Startups aren’t doing as badly as you might think

Data shows there’s hope amid the bleak headlines from this year

In the face of recent economic downturns and fears of a startup bubble-burst, it may be surprising to hear that startups are faring better than you might think. I’ve been talking to a bunch of founders who are struggling to raise funding — and that is a real problem — but there are some startups that focus on the business fundamentals that are still thriving.

A deep dive into the data from startup accounting firm Kruze Consulting shows that startups that can keep an eye on the fundamentals — that is, those that are running more like a “real” business, rather than the “growth at all costs” mentality we’ve seen over the last few years — are in pretty decent shape. Looking at the numbers, this presents as an uptick in median runway length, a decrease in operating expenses, and an encouraging rise in profitable revenue.

Running less lean than you’d think. Image Credits: Kruze Consulting

“The average burn is coming down this year, driven by lower OpEx spending. This is founders focusing on being more efficient,” Healy Jones, VP of financial strategy at Kruze Consulting, told me. “Of course, a lot of this is driven by the layoffs that have made headlines (so not a happy thing to brag about), but on the other hand, the founders are learning how to be more effective in using their cash, which is a good thing for the ecosystem.”

The median startup runway, which is the estimated amount of time a company can operate until it runs out of cash, has actually increased in the second half of 2023. It now stands at an impressive 12.5 months, significantly higher than the nine to 10 months usually expected after an average funding round.

This is due to several factors. While fundraising has proven challenging, companies displaying strong performance have found success and continue to raise funding. Zooming out a little, this demonstrates that the VC investors remain open to promising ventures and that venture capitalists are still investing.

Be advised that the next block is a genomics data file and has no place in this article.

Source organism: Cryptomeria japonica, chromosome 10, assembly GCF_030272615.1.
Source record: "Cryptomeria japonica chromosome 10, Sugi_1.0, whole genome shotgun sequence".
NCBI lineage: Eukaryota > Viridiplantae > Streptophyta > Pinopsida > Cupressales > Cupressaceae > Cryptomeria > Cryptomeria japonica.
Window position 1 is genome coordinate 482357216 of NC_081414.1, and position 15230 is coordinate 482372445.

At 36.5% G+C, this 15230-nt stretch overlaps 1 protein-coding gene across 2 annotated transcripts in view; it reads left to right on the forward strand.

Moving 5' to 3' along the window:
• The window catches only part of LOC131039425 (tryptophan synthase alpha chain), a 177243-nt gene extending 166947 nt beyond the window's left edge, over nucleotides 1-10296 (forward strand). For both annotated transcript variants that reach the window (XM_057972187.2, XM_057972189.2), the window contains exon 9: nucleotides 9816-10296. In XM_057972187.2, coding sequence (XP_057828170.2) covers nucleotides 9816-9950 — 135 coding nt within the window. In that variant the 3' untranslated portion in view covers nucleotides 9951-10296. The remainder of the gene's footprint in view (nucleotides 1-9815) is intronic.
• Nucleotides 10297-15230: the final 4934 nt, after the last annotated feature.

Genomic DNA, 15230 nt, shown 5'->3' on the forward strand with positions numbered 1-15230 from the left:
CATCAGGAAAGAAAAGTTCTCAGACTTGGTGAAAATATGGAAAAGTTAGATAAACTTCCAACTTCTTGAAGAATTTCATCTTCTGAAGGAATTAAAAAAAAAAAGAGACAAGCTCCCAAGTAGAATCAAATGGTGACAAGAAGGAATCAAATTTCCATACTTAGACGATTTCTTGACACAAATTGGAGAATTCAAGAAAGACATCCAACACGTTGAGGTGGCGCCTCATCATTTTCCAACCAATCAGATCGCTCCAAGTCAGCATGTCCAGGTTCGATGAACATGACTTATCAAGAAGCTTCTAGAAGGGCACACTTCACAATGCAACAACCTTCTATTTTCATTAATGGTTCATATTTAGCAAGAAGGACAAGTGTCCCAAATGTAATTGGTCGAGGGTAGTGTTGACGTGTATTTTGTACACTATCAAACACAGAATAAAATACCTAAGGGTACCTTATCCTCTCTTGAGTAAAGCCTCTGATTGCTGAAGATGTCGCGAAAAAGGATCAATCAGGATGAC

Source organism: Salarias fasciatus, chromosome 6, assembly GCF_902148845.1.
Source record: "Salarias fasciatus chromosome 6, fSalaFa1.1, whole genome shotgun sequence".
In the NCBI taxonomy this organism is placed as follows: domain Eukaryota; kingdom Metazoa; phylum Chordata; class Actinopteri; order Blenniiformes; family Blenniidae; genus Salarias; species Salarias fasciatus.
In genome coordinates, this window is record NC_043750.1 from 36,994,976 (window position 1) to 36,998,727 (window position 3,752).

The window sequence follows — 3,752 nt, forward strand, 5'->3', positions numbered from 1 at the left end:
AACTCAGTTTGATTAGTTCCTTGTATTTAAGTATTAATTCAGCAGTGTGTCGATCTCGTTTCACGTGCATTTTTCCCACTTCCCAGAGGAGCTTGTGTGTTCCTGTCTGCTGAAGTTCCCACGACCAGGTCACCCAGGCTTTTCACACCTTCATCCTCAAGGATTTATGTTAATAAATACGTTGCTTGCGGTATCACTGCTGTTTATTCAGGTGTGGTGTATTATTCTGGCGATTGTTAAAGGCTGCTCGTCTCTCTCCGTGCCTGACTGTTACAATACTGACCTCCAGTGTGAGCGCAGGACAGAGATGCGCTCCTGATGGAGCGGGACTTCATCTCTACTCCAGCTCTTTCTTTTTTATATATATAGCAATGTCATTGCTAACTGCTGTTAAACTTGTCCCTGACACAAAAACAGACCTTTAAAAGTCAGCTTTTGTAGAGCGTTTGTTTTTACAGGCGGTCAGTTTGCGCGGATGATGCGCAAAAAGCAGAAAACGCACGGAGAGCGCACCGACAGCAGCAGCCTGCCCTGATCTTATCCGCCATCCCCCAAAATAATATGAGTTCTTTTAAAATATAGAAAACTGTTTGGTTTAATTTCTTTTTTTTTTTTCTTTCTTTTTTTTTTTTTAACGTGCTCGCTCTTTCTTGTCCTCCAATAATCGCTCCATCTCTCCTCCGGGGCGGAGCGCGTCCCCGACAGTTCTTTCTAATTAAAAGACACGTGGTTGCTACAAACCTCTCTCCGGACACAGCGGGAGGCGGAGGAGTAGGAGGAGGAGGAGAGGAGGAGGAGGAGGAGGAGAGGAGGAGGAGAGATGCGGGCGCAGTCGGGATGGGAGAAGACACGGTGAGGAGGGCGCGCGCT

The other side of the same coin is that companies have reduced their burn rate, resulting in a more efficient use of funds. Lastly, many companies with limited cash have unfortunately had to close their doors. Ironically, that, too, raises the median runway: Obviously, it’s the companies with the shortest runway that disappear soonest.

Burn, baby, burn. Image Credits: Kruze Consulting

A closer look at OpEx and burn rates also reveals interesting trends. The widening gap between these two metrics essentially indicates growing revenue or gross profit. This is a positive sign that companies are focusing on creating profitable revenue, a significant improvement from 2021. The burn rate has also decreased this year, primarily due to a reduction in OpEx, a testament to the increased efficiency of the founders.

Obviously, the decrease in burn rate is not without its casualties. The layoffs that have dominated the headlines in recent months have contributed to this reduction in OpEx. Yet, it also indicates that founders are learning to use their resources more effectively, a necessary skill for survival in this competitive environment.

Median cash reserves have been pretty steady over the past few years. Image Credits: Kruze Consulting

Cash balances are also holding steady. The spike caused by significant funding rounds in 2021 and 2022 has normalized, but the average remains high by historical standards. More importantly, the median has increased this year, a trend that is reflective of the reasons behind the increased runway length.

In sum, the startup ecosystem is showing signs of resilience and adaptability. Founders are focusing on generating profitable revenue and being more efficient with their spending. While the headlines may focus on the layoffs and closures, these data points paint a picture of an ecosystem that is surviving, and in some ways, thriving amid adversity.

The dataset Kruze talked me through includes numbers from more than 800 startups, and data covering more than five years.

It’s clear that while startups face significant challenges, many are finding ways to adapt and persevere. It’s an important reminder that even in times of economic uncertainty, innovation and persistence can still pave the way for success — for startup founders, for VCs, and for the broader ecosystem as a whole.